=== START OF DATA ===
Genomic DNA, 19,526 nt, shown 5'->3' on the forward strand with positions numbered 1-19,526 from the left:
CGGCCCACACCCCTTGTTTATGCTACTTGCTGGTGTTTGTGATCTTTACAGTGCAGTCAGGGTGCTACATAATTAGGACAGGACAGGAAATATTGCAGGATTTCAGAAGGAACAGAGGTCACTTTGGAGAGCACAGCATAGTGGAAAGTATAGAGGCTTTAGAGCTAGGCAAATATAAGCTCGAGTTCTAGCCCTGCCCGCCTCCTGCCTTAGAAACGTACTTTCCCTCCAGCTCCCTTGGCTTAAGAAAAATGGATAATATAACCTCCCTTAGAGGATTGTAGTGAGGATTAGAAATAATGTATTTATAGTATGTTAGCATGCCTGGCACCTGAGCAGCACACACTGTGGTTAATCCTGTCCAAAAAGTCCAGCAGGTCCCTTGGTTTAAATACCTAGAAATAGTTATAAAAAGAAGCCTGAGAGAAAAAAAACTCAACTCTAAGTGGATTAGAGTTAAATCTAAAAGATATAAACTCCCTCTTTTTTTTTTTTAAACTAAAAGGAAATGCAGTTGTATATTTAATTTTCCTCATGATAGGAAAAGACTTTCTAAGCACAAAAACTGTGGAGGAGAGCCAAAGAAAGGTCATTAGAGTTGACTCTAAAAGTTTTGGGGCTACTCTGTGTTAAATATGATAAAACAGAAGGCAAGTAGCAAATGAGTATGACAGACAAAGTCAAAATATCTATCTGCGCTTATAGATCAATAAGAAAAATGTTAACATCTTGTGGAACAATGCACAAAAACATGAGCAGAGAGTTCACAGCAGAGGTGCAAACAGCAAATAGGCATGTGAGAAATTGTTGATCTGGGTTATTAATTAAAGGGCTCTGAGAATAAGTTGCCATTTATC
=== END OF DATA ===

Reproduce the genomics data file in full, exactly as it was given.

Genomic DNA, 19,526 nt, shown 5'->3' on the forward strand with positions numbered 1-19,526 from the left:
CGGCCCACACCCCTTGTTTATGCTACTTGCTGGTGTTTGTGATCTTTACAGTGCAGTCAGGGTGCTACATAATTAGGACAGGACAGGAAATATTGCAGGATTTCAGAAGGAACAGAGGTCACTTTGGAGAGCACAGCATAGTGGAAAGTATAGAGGCTTTAGAGCTAGGCAAATATAAGCTCGAGTTCTAGCCCTGCCCGCCTCCTGCCTTAGAAACGTACTTTCCCTCCAGCTCCCTTGGCTTAAGAAAAATGGATAATATAACCTCCCTTAGAGGATTGTAGTGAGGATTAGAAATAATGTATTTATAGTATGTTAGCATGCCTGGCACCTGAGCAGCACACACTGTGGTTAATCCTGTCCAAAAAGTCCAGCAGGTCCCTTGGTTTAAATACCTAGAAATAGTTATAAAAAGAAGCCTGAGAGAAAAAAAACTCAACTCTAAGTGGATTAGAGTTAAATCTAAAAGATATAAACTCCCTCTTTTTTTTTTTTAAACTAAAAGGAAATGCAGTTGTATATTTAATTTTCCTCATGATAGGAAAAGACTTTCTAAGCACAAAAACTGTGGAGGAGAGCCAAAGAAAGGTCATTAGAGTTGACTCTAAAAGTTTTGGGGCTACTCTGTGTTAAATATGATAAAACAGAAGGCAAGTAGCAAATGAGTATGACAGACAAAGTCAAAATATCTATCTGCGCTTATAGATCAATAAGAAAAATGTTAACATCTTGTGGAACAATGCACAAAAACATGAGCAGAGAGTTCACAGCAGAGGTGCAAACAGCAAATAGGCATGTGAGAAATTGTTGATCTGGGTTATTAATTAAAGGGCTCTGAGAATAAGTTGCCATTTATC